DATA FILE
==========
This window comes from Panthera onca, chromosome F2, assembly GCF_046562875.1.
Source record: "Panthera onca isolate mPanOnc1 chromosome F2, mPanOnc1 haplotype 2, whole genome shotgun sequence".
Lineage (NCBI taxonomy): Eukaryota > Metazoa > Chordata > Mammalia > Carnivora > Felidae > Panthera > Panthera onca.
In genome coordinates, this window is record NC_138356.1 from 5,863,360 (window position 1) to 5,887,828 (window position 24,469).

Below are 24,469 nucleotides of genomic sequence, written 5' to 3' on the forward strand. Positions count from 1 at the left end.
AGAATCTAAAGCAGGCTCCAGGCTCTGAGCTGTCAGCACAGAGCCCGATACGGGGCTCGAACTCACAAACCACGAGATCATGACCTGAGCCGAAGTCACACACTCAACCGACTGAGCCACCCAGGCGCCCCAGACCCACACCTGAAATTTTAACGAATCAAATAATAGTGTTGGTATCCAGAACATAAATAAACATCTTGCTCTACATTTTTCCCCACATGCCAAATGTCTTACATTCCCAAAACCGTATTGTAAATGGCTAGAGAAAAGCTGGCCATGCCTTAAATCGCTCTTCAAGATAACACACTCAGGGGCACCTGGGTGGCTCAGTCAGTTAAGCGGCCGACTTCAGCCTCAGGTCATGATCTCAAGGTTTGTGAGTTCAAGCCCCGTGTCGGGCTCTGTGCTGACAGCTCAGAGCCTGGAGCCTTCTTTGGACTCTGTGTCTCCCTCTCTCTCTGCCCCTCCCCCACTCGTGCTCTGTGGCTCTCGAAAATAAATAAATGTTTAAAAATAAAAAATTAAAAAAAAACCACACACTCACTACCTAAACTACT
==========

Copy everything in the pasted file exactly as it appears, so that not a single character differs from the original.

This window comes from Panthera onca, chromosome F2, assembly GCF_046562875.1.
Source record: "Panthera onca isolate mPanOnc1 chromosome F2, mPanOnc1 haplotype 2, whole genome shotgun sequence".
Lineage (NCBI taxonomy): Eukaryota > Metazoa > Chordata > Mammalia > Carnivora > Felidae > Panthera > Panthera onca.
In genome coordinates, this window is record NC_138356.1 from 5,863,360 (window position 1) to 5,887,828 (window position 24,469).

Below are 24,469 nucleotides of genomic sequence, written 5' to 3' on the forward strand. Positions count from 1 at the left end.
AGAATCTAAAGCAGGCTCCAGGCTCTGAGCTGTCAGCACAGAGCCCGATACGGGGCTCGAACTCACAAACCACGAGATCATGACCTGAGCCGAAGTCACACACTCAACCGACTGAGCCACCCAGGCGCCCCAGACCCACACCTGAAATTTTAACGAATCAAATAATAGTGTTGGTATCCAGAACATAAATAAACATCTTGCTCTACATTTTTCCCCACATGCCAAATGTCTTACATTCCCAAAACCGTATTGTAAATGGCTAGAGAAAAGCTGGCCATGCCTTAAATCGCTCTTCAAGATAACACACTCAGGGGCACCTGGGTGGCTCAGTCAGTTAAGCGGCCGACTTCAGCCTCAGGTCATGATCTCAAGGTTTGTGAGTTCAAGCCCCGTGTCGGGCTCTGTGCTGACAGCTCAGAGCCTGGAGCCTTCTTTGGACTCTGTGTCTCCCTCTCTCTCTGCCCCTCCCCCACTCGTGCTCTGTGGCTCTCGAAAATAAATAAATGTTTAAAAATAAAAAATTAAAAAAAAACCACACACTCACTACCTAAACTACT